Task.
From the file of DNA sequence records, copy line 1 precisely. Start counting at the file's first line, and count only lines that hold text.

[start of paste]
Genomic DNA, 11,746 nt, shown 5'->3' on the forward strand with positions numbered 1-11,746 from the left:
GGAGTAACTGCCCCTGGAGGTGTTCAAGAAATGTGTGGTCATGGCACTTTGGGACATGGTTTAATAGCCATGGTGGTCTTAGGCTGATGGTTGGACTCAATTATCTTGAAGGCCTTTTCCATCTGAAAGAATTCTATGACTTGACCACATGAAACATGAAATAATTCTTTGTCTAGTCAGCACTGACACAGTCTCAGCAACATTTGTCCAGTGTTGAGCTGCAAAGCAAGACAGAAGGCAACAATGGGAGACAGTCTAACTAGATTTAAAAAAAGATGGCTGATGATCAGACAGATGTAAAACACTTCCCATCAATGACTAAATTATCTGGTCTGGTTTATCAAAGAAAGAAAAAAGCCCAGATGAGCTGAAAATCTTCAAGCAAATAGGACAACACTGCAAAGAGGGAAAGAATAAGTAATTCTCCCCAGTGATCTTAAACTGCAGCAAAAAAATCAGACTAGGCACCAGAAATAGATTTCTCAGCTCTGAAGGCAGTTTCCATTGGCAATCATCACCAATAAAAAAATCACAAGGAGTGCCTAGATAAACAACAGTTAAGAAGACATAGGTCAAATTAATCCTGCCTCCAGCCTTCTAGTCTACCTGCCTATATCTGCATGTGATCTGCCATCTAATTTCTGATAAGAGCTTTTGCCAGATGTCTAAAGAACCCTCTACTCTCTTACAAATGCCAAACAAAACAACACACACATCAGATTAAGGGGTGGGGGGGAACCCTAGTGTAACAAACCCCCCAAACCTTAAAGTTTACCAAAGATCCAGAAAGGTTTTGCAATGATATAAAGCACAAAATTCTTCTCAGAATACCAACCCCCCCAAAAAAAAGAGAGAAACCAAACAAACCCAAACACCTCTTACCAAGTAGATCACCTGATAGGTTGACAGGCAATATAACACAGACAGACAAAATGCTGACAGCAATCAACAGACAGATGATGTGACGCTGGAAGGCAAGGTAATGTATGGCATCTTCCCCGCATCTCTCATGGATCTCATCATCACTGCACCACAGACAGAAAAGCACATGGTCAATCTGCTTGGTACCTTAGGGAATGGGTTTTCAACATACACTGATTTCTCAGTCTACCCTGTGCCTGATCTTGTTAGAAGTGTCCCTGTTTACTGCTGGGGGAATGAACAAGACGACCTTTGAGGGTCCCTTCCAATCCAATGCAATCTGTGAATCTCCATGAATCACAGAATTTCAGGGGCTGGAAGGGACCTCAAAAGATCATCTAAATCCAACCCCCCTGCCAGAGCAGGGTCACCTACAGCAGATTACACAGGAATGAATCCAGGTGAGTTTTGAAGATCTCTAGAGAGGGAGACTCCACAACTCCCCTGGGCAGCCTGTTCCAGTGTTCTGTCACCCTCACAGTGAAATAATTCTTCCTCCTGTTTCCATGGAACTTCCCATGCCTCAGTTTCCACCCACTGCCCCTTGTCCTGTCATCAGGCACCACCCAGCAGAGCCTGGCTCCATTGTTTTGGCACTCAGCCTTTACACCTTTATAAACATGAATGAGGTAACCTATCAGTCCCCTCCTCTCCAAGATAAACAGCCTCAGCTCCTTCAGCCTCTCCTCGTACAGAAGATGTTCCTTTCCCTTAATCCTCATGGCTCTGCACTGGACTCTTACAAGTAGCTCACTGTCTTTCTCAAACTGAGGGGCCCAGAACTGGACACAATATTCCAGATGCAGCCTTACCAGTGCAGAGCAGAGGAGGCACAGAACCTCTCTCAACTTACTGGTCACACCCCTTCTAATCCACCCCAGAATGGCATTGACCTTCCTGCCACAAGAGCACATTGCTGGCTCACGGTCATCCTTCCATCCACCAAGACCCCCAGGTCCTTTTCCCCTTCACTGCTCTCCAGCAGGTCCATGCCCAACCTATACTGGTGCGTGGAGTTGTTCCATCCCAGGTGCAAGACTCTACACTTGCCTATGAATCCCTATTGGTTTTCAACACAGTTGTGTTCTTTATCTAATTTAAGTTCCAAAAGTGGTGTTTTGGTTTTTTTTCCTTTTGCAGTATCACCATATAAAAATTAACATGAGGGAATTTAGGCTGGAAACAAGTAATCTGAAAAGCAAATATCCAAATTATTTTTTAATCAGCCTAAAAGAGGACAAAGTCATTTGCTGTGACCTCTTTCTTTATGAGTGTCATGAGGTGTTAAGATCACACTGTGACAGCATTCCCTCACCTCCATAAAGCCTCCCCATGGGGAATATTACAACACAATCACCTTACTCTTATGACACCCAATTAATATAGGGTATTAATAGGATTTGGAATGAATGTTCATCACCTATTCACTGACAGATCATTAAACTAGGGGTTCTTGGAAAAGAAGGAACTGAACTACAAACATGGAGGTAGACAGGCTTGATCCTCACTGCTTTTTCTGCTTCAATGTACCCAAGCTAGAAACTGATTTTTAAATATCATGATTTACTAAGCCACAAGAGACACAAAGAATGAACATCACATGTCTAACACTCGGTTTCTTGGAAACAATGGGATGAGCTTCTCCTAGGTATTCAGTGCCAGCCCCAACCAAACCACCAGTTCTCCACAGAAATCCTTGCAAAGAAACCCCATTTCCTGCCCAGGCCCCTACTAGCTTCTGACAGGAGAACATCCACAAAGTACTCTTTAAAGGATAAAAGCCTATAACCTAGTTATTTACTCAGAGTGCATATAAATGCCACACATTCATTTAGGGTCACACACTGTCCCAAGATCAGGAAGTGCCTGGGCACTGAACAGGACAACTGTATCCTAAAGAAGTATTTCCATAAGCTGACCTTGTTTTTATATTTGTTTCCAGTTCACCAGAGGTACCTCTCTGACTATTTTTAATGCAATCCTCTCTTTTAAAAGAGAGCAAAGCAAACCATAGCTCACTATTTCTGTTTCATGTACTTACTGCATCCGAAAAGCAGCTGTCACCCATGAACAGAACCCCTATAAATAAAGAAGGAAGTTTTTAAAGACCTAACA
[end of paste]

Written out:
Genomic DNA, 11,746 nt, shown 5'->3' on the forward strand with positions numbered 1-11,746 from the left: